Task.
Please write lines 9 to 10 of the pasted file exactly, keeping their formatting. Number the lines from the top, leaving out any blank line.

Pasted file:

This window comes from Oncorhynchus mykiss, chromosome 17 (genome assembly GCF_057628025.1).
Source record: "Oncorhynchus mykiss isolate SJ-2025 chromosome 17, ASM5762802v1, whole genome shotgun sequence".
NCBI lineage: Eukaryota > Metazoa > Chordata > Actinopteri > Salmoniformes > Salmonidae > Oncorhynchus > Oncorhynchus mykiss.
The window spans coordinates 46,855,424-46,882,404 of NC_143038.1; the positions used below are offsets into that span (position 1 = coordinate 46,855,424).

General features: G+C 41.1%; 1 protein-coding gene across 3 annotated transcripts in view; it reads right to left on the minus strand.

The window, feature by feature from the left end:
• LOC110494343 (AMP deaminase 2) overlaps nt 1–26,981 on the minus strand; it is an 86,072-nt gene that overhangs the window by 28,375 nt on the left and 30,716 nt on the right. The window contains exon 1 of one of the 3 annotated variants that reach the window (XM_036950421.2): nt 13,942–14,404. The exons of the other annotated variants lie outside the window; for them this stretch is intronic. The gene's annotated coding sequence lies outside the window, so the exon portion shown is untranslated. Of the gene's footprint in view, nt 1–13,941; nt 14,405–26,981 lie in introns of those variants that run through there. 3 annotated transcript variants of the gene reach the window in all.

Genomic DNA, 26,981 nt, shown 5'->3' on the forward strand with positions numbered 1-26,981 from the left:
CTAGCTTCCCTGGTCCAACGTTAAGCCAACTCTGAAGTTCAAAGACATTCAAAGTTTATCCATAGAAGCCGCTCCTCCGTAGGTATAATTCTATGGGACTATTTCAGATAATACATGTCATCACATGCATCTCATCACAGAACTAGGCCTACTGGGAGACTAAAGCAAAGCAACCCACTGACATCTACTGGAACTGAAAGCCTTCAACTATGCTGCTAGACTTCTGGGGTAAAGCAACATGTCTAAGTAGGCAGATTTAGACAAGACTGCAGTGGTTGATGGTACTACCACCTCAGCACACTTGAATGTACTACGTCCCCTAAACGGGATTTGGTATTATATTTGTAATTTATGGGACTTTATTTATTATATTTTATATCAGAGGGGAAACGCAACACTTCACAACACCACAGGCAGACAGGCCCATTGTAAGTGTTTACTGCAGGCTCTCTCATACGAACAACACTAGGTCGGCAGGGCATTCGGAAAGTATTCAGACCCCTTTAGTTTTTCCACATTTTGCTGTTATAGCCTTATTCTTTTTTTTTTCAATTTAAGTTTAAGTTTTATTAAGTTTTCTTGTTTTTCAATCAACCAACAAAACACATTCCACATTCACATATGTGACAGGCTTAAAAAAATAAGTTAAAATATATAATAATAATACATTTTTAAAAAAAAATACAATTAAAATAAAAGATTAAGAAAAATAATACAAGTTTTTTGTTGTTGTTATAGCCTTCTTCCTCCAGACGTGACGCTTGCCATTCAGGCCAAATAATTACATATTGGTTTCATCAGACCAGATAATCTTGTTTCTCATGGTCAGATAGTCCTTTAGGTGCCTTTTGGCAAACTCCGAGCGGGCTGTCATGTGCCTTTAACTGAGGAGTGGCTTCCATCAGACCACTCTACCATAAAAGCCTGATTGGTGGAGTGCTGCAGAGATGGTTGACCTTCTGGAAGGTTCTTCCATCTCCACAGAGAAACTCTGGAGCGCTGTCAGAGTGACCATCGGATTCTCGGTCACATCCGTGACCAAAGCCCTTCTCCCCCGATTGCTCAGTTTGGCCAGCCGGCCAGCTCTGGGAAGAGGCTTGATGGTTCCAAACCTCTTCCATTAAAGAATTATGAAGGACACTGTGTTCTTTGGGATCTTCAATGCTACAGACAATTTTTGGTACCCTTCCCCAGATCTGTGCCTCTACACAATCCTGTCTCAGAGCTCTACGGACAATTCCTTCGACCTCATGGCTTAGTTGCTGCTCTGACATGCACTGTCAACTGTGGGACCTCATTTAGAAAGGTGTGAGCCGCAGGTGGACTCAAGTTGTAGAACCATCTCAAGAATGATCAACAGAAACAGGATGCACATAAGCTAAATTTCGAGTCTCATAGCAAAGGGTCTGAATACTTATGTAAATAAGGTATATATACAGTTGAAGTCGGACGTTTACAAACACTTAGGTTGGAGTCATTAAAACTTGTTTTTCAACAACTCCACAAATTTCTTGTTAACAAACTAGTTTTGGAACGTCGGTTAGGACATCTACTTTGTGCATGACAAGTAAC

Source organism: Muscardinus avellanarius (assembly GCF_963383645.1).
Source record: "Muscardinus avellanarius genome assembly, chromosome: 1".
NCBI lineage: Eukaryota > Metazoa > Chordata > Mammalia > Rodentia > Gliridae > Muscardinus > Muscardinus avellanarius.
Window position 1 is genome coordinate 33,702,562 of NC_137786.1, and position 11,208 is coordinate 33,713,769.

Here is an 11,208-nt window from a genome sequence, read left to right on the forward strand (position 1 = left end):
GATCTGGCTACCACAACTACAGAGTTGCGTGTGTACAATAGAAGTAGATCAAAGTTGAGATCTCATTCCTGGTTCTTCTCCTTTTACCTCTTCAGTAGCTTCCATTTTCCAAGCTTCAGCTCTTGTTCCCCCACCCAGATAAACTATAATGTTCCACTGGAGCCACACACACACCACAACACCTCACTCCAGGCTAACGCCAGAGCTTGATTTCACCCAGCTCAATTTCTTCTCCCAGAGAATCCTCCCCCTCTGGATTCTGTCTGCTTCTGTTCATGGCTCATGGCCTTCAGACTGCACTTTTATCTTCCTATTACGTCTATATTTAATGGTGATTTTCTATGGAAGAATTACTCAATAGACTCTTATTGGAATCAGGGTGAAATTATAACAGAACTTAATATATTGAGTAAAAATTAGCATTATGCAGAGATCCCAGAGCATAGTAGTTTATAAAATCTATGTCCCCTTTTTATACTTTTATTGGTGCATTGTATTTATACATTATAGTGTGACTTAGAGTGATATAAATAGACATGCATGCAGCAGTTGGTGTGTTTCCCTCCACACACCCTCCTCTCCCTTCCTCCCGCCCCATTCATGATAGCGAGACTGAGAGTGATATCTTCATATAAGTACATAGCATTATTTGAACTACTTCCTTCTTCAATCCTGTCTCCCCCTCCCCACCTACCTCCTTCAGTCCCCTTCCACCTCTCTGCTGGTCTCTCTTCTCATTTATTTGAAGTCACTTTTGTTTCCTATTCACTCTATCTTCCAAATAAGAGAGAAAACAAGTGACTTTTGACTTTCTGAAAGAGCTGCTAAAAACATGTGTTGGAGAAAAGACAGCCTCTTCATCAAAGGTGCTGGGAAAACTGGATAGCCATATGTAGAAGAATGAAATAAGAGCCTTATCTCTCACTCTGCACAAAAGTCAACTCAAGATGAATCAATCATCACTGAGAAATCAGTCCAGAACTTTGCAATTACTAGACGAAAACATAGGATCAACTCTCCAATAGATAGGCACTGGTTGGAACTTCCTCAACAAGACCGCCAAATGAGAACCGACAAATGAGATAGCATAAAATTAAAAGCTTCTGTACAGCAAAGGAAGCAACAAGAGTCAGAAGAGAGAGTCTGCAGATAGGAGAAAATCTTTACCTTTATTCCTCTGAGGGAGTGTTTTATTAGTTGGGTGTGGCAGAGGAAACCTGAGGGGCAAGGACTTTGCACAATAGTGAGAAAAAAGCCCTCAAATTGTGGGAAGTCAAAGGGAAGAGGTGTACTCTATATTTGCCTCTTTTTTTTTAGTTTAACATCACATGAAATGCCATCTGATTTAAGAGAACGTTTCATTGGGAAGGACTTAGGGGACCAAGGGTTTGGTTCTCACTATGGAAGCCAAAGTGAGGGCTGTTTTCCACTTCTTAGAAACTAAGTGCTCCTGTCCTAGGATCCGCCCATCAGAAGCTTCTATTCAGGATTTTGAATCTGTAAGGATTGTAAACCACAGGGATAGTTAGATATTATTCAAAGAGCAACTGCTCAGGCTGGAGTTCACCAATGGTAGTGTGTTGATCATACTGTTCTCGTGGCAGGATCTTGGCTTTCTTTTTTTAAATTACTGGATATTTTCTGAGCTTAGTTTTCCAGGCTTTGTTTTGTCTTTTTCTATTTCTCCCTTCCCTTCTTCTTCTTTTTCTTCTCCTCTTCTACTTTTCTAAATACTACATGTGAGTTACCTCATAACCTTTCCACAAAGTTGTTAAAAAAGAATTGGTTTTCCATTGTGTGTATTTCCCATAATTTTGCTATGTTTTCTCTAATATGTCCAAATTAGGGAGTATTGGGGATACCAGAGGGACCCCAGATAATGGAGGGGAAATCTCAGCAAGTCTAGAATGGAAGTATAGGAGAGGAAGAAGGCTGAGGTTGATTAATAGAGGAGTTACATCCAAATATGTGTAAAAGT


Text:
CTAGCTTCCCTGGTCCAACGTTAAGCCAACTCTGAAGTTCAAAGACATTCAAAGTTTATCCATAGAAGCCGCTCCTCCGTAGGTATAATTCTATGGGACTATTTCAGATAATACATGTCATCACATGCATCTCATCACAGAACTAGGCCTACTGGGAGACTAAAGCAAAGCAACCCACTGACATCTACTGGAACTGAAAGCCTTCAACTATGCTGCTAGACTTCTGGGGTAAAGCAACATGTCTAAGTAGGCAGATTTAGACAAGACTGCAGTGGTTGATGGTACTACCACCTCAGCACACTTGAATGTACTACGTCCCCTAAACGGGATTTGGTATTATATTTGTAATTTATGGGACTTTATTTATTATATTTTATATCAGAGGGGAAACGCAACACTTCACAACACCACAGGCAGACAGGCCCATTGTAAGTGTTTACTGCAGGCTCTCTCATACGAACAACACTAGGTCGGCAGGGCATTCGGAAAGTATTCAGACCCCTTTAGTTTTTCCACATTTTGCTGTTATAGCCTTATTCTTTTTTTTTTCAATTTAAGTTTAAGTTTTATTAAGTTTTCTTGTTTTTCAATCAACCAACAAAACACATTCCACATTCACATATGTGACAGGCTTAAAAAAATAAGTTAAAATATATAATAATAATACATTTTTAAAAAAAAATACAATTAAAATAAAAGATTAAGAAAAATAATACAAGTTTTTTGTTGTTGTTATAGCCTTCTTCCTCCAGACGTGACGCTTGCCATTCAGGCCAAATAATTACATATTGGTTTCATCAGACCAGATAATCTTGTTTCTCATGGTCAGATAGTCCTTTAGGTGCCTTTTGGCAAACTCCGAGCGGGCTGTCATGTGCCTTTAACTGAGGAGTGGCTTCCATCAGACCACTCTACCATAAAAGCCTGATTGGTGGAGTGCTGCAGAGATGGTTGACCTTCTGGAAGGTTCTTCCATCTCCACAGAGAAACTCTGGAGCGCTGTCAGAGTGACCATCGGATTCTCGGTCACATCCGTGACCAAAGCCCTTCTCCCCCGATTGCTCAGTTTGGCCAGCCGGCCAGCTCTGGGAAGAGGCTTGATGGTTCCAAACCTCTTCCATTAAAGAATTATGAAGGACACTGTGTTCTTTGGGATCTTCAATGCTACAGACAATTTTTGGTACCCTTCCCCAGATCTGTGCCTCTACACAATCCTGTCTCAGAGCTCTACGGACAATTCCTTCGACCTCATGGCTTAGTTGCTGCTCTGACATGCACTGTCAACTGTGGGACCTCATTTAGAAAGGTGTGAGCCGCAGGTGGACTCAAGTTGTAGAACCATCTCAAGAATGATCAACAGAAACAGGATGCACATAAGCTAAATTTCGAGTCTCATAGCAAAGGGTCTGAATACTTATGTAAATAAGGTATATATACAGTTGAAGTCGGACGTTTACAAACACTTAGGTTGGAGTCATTAAAACTTGTTTTTCAACAACTCCACAAATTTCTTGTTAACAAACTAGTTTTGGAACGTCGGTTAGGACATCTACTTTGTGCATGACAAGTAAC

Source organism: Muscardinus avellanarius (assembly GCF_963383645.1).